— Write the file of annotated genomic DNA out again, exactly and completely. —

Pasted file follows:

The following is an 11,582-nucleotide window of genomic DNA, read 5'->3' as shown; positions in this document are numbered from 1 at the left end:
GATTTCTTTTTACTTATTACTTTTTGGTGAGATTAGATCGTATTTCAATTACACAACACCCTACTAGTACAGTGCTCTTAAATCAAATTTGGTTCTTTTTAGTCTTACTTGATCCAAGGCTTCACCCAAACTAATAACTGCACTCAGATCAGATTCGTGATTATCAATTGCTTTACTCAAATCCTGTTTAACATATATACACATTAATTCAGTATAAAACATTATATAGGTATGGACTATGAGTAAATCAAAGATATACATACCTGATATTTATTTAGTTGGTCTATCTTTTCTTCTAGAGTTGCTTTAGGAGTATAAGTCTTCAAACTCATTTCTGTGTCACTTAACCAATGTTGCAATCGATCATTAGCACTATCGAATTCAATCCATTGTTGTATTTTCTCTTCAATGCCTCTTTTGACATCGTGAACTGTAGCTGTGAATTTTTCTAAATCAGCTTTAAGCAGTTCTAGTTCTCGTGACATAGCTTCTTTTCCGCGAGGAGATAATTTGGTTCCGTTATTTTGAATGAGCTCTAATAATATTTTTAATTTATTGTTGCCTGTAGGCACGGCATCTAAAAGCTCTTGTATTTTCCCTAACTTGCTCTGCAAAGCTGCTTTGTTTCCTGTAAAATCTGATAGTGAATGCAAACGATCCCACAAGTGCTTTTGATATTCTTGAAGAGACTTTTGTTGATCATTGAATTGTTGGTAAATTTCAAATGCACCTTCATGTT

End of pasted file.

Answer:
The following is an 11,582-nucleotide window of genomic DNA, read 5'->3' as shown; positions in this document are numbered from 1 at the left end:
GATTTCTTTTTACTTATTACTTTTTGGTGAGATTAGATCGTATTTCAATTACACAACACCCTACTAGTACAGTGCTCTTAAATCAAATTTGGTTCTTTTTAGTCTTACTTGATCCAAGGCTTCACCCAAACTAATAACTGCACTCAGATCAGATTCGTGATTATCAATTGCTTTACTCAAATCCTGTTTAACATATATACACATTAATTCAGTATAAAACATTATATAGGTATGGACTATGAGTAAATCAAAGATATACATACCTGATATTTATTTAGTTGGTCTATCTTTTCTTCTAGAGTTGCTTTAGGAGTATAAGTCTTCAAACTCATTTCTGTGTCACTTAACCAATGTTGCAATCGATCATTAGCACTATCGAATTCAATCCATTGTTGTATTTTCTCTTCAATGCCTCTTTTGACATCGTGAACTGTAGCTGTGAATTTTTCTAAATCAGCTTTAAGCAGTTCTAGTTCTCGTGACATAGCTTCTTTTCCGCGAGGAGATAATTTGGTTCCGTTATTTTGAATGAGCTCTAATAATATTTTTAATTTATTGTTGCCTGTAGGCACGGCATCTAAAAGCTCTTGTATTTTCCCTAACTTGCTCTGCAAAGCTGCTTTGTTTCCTGTAAAATCTGATAGTGAATGCAAACGATCCCACAAGTGCTTTTGATATTCTTGAAGAGACTTTTGTTGATCATTGAATTGTTGGTAAATTTCAAATGCACCTTCATGTT